“These are people who are normal human beings. They are our brothers, sisters, neighbors…” Raines said. “They’re in our jails right now, and they’re in our emergency rooms right now. They can’t be held, so they’re just released out onto the streets. We would like to be able to provide a facility regionally where we can treat these individuals and help them become healthy again and productive citizens in our communities.”
McCleary resident Gloria Hale said she was aware of the plight, but local concerns supercede the project.
“We’re not against the facility, and we know that it’s needed, just not in a residential neighborhood,” Hale said.
Real estate agent Ryan Reynolds attempted to warn the city of concerns he had regarding possible changes to property values if the potential facility is opened at the proposed location.
Reynolds said he couldn’t foresee what those changes would look like, and added that he wasn’t sure large developers would develop as planned if the facility opened.
That warning was shut down by Mayor Brent Schiller.
“Don’t use that as a scare tactic in this room please,” Schiller said.
Orffer too pushed back against the warning saying, “I think there’s a question too as to what value do we have in an empty, deteriorating building?”
During the March 22 meeting, representatives of the project said several facilities were eyed for the treatment facility but ultimately the former Mark Reed Hospital was selected because it could be remodeled for residential treatment services at a lower cost than any of the other sites.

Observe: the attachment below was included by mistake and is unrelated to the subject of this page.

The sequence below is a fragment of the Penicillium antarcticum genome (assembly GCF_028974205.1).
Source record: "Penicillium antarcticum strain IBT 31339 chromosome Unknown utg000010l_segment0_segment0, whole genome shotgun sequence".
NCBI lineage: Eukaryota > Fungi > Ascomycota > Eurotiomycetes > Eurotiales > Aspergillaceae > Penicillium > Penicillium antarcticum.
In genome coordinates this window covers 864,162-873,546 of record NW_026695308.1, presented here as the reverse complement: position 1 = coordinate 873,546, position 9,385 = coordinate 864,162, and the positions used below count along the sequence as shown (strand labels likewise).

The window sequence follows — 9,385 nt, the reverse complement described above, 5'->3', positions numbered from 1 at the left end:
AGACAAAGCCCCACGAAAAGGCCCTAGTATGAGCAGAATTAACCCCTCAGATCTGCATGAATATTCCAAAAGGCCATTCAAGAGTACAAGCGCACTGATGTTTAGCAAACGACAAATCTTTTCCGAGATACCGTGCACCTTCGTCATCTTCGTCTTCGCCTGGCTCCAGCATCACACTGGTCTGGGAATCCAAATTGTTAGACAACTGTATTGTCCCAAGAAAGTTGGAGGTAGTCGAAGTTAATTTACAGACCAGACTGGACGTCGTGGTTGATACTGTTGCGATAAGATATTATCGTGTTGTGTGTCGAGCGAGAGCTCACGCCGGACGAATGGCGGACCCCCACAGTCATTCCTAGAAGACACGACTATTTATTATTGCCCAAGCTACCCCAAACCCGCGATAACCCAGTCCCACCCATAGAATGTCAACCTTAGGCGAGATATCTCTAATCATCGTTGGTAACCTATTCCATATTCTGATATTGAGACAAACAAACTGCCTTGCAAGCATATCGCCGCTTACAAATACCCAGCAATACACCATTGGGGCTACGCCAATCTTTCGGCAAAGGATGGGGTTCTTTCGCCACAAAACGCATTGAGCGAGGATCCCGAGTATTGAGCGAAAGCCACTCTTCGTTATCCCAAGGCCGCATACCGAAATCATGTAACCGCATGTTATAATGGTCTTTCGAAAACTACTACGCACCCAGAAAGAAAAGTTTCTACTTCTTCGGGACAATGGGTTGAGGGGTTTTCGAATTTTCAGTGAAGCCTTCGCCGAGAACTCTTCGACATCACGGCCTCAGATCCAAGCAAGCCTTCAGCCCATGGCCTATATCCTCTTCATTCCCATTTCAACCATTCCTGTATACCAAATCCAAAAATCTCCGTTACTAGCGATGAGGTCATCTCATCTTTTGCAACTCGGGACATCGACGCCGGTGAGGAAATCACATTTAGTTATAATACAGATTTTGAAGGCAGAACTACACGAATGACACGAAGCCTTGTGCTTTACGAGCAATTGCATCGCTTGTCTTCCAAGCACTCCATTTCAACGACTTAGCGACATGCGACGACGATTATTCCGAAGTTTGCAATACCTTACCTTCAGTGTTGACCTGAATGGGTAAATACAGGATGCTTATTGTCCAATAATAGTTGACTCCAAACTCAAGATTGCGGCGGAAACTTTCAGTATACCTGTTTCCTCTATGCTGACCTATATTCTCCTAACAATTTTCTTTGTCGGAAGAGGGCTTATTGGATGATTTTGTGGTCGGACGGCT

Councilman Ben Blankenship, who has been outspoken in his opposition to the proposed facility, questioned the property search during the April 12 meeting.
“I don’t think anything else was looked at,” Blankenship said.
The Mayor and council also expressed their frustrations regarding a lack of communication between project representatives and the city. Raines offered an apology as a project representative.
“I can apologize again for the lack of communication that went through or didn’t go through,” Raines said. “I’m sorry for that.”
Raines also noted that the BHO was being created and Brewster was retiring when the project focused on McCleary, so it’s possible communication was simply lost in transition.
After a long discussion including an extensive public comment period, Orffer diplomatically closed out the discussion.
“We obviously have differing opinions on it, but we are all from McCleary, and we all have the best interests of the city at heart,” she said. “We need to respect each other’s opinion.”
With the definition changes, the matter now will go back to the hearing examiner who will eventually determine the appropriate zoning for the facility. The hearing examiner first will hold a public hearing.
The time and date of the public hearing had not been announced by the time The Vidette went to press. Following the hearing, the hearing examiner will make recommendations to the council, and the council then can take action on zoning changes if it chooses.
The former Mark Reed Hospital building is owned by Summit Pacific Medical Center. Summit Pacific will lease the building to the BHO. The BHO has contracted mental health services with Telecare, a mental health company operating similar facilities throughout the state and headquarters in California.